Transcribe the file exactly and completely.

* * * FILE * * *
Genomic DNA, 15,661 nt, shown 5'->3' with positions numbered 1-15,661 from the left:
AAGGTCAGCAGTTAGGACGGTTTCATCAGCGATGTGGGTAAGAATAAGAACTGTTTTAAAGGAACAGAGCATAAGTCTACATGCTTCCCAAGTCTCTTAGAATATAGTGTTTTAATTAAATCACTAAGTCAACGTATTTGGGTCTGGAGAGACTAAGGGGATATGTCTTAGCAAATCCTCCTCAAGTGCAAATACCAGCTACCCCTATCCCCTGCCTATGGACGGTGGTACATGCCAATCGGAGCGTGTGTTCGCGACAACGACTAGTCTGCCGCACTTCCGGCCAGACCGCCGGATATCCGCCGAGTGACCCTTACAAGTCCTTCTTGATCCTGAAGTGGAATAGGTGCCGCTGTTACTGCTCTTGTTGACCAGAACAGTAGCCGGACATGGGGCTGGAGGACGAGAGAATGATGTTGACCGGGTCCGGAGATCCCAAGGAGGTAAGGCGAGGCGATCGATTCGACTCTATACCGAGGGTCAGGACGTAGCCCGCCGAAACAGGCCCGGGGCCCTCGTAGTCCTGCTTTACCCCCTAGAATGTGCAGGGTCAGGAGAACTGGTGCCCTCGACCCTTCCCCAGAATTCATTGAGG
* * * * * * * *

Genomic DNA, 15,661 nt, shown 5'->3' with positions numbered 1-15,661 from the left:
AAGGTCAGCAGTTAGGACGGTTTCATCAGCGATGTGGGTAAGAATAAGAACTGTTTTAAAGGAACAGAGCATAAGTCTACATGCTTCCCAAGTCTCTTAGAATATAGTGTTTTAATTAAATCACTAAGTCAACGTATTTGGGTCTGGAGAGACTAAGGGGATATGTCTTAGCAAATCCTCCTCAAGTGCAAATACCAGCTACCCCTATCCCCTGCCTATGGACGGTGGTACATGCCAATCGGAGCGTGTGTTCGCGACAACGACTAGTCTGCCGCACTTCCGGCCAGACCGCCGGATATCCGCCGAGTGACCCTTACAAGTCCTTCTTGATCCTGAAGTGGAATAGGTGCCGCTGTTACTGCTCTTGTTGACCAGAACAGTAGCCGGACATGGGGCTGGAGGACGAGAGAATGATGTTGACCGGGTCCGGAGATCCCAAGGAGGTAAGGCGAGGCGATCGATTCGACTCTATACCGAGGGTCAGGACGTAGCCCGCCGAAACAGGCCCGGGGCCCTCGTAGTCCTGCTTTACCCCCTAGAATGTGCAGGGTCAGGAGAACTGGTGCCCTCGACCCTTCCCCAGAATTCATTGAGG